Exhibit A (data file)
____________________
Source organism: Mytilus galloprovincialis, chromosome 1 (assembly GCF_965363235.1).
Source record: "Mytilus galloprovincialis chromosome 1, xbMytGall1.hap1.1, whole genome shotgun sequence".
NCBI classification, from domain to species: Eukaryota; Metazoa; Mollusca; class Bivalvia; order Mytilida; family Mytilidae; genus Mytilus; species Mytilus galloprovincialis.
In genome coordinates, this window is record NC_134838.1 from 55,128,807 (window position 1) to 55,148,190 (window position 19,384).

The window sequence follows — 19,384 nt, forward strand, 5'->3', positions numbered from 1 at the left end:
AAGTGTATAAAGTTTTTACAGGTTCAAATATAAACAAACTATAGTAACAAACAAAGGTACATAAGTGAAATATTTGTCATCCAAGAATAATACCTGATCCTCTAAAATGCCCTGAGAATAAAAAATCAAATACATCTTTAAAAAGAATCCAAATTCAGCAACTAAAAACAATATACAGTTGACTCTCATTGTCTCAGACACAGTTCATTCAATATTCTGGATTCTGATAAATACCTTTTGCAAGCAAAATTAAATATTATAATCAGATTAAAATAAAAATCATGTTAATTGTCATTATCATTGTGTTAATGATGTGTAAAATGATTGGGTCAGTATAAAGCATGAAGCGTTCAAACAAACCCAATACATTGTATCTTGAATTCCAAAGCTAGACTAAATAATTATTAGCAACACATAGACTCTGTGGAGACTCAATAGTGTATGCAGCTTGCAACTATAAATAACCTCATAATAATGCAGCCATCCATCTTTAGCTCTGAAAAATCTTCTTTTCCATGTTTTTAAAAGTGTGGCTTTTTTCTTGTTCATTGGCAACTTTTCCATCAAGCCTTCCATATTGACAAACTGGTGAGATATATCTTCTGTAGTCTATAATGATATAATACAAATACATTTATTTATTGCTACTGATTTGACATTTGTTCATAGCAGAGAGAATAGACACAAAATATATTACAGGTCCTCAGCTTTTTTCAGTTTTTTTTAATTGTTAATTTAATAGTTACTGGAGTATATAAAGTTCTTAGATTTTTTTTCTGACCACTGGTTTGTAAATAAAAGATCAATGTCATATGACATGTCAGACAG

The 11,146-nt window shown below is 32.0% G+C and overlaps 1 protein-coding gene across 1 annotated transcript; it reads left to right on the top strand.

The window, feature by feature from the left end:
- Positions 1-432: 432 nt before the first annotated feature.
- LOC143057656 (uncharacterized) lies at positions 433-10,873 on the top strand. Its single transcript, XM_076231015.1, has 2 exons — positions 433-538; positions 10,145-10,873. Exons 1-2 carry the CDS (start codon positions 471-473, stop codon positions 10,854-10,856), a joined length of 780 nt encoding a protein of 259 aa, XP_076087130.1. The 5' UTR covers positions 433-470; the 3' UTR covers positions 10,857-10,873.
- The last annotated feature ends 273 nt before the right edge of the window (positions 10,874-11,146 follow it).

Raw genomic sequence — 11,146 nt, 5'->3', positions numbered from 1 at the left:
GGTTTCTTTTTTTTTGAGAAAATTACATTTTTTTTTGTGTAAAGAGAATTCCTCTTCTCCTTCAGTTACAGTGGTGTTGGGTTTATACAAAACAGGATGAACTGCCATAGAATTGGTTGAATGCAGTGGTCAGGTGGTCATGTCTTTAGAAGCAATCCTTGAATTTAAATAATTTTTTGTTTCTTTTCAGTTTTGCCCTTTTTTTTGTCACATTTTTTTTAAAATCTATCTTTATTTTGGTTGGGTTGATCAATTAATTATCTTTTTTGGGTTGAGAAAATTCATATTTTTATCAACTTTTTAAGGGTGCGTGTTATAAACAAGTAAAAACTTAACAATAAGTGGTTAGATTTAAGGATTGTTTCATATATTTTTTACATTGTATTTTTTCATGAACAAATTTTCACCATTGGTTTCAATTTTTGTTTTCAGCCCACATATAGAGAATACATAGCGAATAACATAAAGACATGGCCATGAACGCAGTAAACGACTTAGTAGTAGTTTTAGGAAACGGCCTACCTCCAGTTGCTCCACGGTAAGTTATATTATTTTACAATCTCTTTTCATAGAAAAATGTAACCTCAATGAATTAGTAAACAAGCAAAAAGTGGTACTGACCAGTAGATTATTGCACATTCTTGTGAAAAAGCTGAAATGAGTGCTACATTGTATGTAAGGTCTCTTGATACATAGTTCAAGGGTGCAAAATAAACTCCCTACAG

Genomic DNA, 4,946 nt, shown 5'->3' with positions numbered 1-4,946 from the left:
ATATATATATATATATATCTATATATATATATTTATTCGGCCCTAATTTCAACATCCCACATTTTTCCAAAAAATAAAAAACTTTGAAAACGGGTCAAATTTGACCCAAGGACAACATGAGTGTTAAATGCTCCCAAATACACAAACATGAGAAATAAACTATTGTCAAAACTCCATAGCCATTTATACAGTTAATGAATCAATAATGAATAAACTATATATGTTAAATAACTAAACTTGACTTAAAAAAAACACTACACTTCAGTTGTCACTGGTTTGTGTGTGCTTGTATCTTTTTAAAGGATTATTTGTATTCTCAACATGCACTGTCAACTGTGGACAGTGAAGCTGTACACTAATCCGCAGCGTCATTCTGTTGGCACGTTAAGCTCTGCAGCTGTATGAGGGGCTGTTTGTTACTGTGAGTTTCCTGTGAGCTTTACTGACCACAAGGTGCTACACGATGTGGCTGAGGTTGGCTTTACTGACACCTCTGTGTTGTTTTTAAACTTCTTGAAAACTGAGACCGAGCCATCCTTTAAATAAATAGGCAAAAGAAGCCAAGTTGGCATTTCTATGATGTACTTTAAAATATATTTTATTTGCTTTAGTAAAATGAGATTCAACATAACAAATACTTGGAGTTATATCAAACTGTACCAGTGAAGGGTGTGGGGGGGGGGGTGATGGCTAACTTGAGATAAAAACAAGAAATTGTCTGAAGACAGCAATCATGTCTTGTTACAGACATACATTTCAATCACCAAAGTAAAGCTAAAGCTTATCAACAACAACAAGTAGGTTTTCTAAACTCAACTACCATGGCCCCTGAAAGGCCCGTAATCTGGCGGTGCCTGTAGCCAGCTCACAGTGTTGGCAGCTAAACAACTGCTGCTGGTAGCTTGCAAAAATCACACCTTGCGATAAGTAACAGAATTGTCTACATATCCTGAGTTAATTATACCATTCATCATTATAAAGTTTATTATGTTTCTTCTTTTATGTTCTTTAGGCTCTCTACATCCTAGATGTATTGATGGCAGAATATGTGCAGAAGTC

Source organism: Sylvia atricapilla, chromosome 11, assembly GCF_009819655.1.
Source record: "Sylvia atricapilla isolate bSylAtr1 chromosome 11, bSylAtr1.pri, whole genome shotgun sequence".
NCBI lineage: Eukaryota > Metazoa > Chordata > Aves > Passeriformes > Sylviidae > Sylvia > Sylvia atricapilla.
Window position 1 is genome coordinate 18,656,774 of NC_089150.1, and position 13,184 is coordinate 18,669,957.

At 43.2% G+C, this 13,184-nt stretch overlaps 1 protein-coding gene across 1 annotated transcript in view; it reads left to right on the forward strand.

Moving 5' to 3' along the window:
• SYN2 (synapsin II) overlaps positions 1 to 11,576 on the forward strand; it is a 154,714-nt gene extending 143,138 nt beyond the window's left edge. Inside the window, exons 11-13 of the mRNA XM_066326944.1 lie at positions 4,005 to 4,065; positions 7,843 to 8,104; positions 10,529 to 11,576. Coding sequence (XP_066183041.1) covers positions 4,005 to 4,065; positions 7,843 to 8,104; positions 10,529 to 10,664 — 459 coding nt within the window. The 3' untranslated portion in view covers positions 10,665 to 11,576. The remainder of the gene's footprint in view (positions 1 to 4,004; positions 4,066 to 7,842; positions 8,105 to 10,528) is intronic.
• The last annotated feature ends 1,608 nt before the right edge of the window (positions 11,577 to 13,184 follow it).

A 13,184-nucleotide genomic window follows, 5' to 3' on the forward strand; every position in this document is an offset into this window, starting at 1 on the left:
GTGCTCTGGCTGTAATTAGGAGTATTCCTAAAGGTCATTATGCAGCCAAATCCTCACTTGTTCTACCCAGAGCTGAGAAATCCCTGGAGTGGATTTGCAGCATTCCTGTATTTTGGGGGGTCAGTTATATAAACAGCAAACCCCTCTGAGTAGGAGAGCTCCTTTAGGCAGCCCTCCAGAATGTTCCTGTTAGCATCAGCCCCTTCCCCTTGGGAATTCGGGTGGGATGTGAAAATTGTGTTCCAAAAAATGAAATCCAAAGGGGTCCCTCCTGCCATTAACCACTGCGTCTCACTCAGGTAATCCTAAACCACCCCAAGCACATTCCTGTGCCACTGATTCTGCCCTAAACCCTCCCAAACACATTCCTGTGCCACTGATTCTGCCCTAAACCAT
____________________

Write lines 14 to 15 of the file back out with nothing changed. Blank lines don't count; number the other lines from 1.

Genomic DNA, 4,946 nt, shown 5'->3' with positions numbered 1-4,946 from the left:
ATATATATATATATATATCTATATATATATATTTATTCGGCCCTAATTTCAACATCCCACATTTTTCCAAAAAATAAAAAACTTTGAAAACGGGTCAAATTTGACCCAAGGACAACATGAGTGTTAAATGCTCCCAAATACACAAACATGAGAAATAAACTATTGTCAAAACTCCATAGCCATTTATACAGTTAATGAATCAATAATGAATAAACTATATATGTTAAATAACTAAACTTGACTTAAAAAAAACACTACACTTCAGTTGTCACTGGTTTGTGTGTGCTTGTATCTTTTTAAAGGATTATTTGTATTCTCAACATGCACTGTCAACTGTGGACAGTGAAGCTGTACACTAATCCGCAGCGTCATTCTGTTGGCACGTTAAGCTCTGCAGCTGTATGAGGGGCTGTTTGTTACTGTGAGTTTCCTGTGAGCTTTACTGACCACAAGGTGCTACACGATGTGGCTGAGGTTGGCTTTACTGACACCTCTGTGTTGTTTTTAAACTTCTTGAAAACTGAGACCGAGCCATCCTTTAAATAAATAGGCAAAAGAAGCCAAGTTGGCATTTCTATGATGTACTTTAAAATATATTTTATTTGCTTTAGTAAAATGAGATTCAACATAACAAATACTTGGAGTTATATCAAACTGTACCAGTGAAGGGTGTGGGGGGGGGGGTGATGGCTAACTTGAGATAAAAACAAGAAATTGTCTGAAGACAGCAATCATGTCTTGTTACAGACATACATTTCAATCACCAAAGTAAAGCTAAAGCTTATCAACAACAACAAGTAGGTTTTCTAAACTCAACTACCATGGCCCCTGAAAGGCCCGTAATCTGGCGGTGCCTGTAGCCAGCTCACAGTGTTGGCAGCTAAACAACTGCTGCTGGTAGCTTGCAAAAATCACACCTTGCGATAAGTAACAGAATTGTCTACATATCCTGAGTTAATTATACCATTCATCATTATAAAGTTTATTATGTTTCTTCTTTTATGTTCTTTAGGCTCTCTACATCCTAGATGTATTGATGGCAGAATATGTGCAGAAGTC